Ten Things I've Learnt About Love by Sarah Butler

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Ten Things I've Learnt About Love
320 pages; Penguin Press HC
This delicately told debut novel follows the story of two seemingly unrelated Londoners: Daniel, a homeless man who subsists in soup kitchens and fashions bits of brightly colored trash into flowers; and Alice, a young compulsive traveler recovering from the death of her father. What links the pair isn't clear, save for similar lists that they create at the beginning of each chapter, which touch on their separate struggles with loneliness. For example, consider Alice's "Ten things about my father's house," which includes (1) "The front door sticks," (9) "If you stare at the wallpaper in utility room for long enough, the pattern starts to look like hundreds of tiny people standing on hundreds of tiny islands," and (10) "It's not somewhere I've ever really felt at home." Compare those to some of the items on Daniel's "Ten Jobs I've held down for more than a month," which includes (3) "Labourer, southeast London," and (9) Office cleaner, White City, London. I remember all those photographs of children and wives and husbands Blu-Tacked to the edges of the computer screens." Alice's story is particularly riveting as she reels from the loss of her last living parent (her mother is already dead), the loss of her only real love (an Indian man, who is forbidden to marry her) and her difficult relationship with her two older sisters. Hers, in fact, could be a novel on its own—except that it's the mystery of how Daniel fits into her life that makes Ten Things I've Learnt About Love so compelling and, ultimately (in a way we will not ruin by revealing), so moving.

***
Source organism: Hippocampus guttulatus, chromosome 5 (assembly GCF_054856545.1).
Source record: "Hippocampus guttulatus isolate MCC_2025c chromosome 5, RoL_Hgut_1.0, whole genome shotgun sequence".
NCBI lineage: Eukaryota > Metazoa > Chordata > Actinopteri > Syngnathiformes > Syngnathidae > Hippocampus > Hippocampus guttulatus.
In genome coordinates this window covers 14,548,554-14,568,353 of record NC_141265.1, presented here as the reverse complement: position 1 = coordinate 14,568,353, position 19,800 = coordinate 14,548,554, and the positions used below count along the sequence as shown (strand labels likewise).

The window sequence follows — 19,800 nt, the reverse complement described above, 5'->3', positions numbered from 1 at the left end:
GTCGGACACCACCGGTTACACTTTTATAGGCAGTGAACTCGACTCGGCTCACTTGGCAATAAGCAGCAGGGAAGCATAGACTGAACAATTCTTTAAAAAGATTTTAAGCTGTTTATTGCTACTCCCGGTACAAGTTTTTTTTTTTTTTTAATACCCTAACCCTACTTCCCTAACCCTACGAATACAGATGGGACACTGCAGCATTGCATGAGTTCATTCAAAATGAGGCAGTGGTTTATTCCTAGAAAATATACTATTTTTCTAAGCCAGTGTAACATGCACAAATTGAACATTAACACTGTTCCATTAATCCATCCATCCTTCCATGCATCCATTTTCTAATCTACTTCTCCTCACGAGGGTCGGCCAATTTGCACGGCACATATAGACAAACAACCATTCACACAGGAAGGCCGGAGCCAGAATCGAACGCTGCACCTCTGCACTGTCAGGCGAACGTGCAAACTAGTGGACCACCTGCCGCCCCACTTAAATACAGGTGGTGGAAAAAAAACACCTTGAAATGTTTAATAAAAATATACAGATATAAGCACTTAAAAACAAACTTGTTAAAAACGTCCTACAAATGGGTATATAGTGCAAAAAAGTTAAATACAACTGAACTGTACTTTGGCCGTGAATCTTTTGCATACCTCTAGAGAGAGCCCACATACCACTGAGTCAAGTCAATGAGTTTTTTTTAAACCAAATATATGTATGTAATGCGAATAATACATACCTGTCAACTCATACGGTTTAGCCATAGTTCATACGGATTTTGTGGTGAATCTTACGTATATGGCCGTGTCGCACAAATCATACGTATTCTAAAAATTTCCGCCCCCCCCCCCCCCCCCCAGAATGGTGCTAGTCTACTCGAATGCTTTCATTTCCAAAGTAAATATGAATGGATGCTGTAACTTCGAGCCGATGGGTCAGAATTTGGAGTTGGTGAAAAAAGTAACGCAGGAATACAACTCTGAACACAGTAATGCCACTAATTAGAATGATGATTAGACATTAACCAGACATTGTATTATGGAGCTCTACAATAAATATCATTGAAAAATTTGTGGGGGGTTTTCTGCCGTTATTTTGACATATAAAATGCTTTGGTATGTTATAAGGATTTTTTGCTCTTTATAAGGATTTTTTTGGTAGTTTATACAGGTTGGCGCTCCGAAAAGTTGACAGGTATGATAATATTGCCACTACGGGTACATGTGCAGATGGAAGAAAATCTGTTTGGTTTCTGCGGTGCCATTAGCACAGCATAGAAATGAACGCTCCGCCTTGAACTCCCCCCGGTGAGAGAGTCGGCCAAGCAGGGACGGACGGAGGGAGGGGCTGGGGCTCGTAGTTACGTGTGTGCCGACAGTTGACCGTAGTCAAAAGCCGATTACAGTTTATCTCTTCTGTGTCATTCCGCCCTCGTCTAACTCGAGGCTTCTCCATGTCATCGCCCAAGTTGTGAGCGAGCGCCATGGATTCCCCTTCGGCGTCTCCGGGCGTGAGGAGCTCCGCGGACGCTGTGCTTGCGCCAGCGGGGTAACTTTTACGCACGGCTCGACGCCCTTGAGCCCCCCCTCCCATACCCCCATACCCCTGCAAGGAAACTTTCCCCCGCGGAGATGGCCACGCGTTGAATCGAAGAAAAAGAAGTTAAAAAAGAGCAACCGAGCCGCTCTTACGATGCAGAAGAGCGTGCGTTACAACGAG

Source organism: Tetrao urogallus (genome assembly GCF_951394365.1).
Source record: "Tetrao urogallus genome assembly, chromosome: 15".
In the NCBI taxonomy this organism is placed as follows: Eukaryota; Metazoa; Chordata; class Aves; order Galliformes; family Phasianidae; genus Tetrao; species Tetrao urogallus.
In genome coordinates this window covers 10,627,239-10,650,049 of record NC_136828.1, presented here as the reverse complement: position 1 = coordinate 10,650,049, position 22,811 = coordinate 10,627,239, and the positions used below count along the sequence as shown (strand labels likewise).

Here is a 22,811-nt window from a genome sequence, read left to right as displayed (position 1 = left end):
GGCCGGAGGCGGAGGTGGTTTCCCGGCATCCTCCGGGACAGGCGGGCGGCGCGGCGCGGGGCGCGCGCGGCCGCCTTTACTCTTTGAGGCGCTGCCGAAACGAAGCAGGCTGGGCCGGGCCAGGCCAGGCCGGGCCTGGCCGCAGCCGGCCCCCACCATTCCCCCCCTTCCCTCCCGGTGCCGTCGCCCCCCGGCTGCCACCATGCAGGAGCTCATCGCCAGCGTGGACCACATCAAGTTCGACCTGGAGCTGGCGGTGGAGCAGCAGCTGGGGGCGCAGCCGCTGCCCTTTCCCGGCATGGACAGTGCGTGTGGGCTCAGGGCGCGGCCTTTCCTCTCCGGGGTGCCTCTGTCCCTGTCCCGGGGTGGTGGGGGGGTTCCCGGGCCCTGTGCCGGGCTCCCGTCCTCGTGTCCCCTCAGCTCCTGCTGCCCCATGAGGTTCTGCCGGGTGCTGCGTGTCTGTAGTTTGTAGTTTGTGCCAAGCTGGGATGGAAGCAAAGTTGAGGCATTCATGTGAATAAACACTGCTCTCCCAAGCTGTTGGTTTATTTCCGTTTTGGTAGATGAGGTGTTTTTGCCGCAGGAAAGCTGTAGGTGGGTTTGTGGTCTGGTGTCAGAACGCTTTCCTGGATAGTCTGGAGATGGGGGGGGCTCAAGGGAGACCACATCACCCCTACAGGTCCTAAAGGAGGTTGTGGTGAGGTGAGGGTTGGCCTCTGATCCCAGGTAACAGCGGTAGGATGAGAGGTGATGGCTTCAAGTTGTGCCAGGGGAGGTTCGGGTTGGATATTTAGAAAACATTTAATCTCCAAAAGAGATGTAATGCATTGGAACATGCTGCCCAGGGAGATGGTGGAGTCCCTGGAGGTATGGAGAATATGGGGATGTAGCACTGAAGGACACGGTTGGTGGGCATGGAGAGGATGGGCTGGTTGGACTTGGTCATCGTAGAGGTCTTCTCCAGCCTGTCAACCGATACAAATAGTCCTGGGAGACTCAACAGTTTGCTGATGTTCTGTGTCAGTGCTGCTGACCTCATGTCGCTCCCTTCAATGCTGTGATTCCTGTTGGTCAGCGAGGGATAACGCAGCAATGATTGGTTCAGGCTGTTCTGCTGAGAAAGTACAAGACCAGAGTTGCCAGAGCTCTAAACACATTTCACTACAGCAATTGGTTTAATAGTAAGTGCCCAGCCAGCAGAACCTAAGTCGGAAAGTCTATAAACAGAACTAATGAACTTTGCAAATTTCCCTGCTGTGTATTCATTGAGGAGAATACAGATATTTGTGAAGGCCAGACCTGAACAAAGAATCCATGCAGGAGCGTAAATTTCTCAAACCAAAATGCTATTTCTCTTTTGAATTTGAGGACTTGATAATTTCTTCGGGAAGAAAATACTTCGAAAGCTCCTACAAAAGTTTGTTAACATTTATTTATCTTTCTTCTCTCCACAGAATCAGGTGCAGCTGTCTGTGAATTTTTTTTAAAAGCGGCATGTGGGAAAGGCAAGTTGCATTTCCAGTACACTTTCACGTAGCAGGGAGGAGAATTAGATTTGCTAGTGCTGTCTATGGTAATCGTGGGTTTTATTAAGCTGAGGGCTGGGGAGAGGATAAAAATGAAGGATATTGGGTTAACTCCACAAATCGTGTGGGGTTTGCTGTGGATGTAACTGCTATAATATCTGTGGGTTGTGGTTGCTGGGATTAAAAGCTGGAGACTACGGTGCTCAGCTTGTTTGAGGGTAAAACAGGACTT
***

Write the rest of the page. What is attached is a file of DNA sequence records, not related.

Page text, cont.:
— Leigh Newman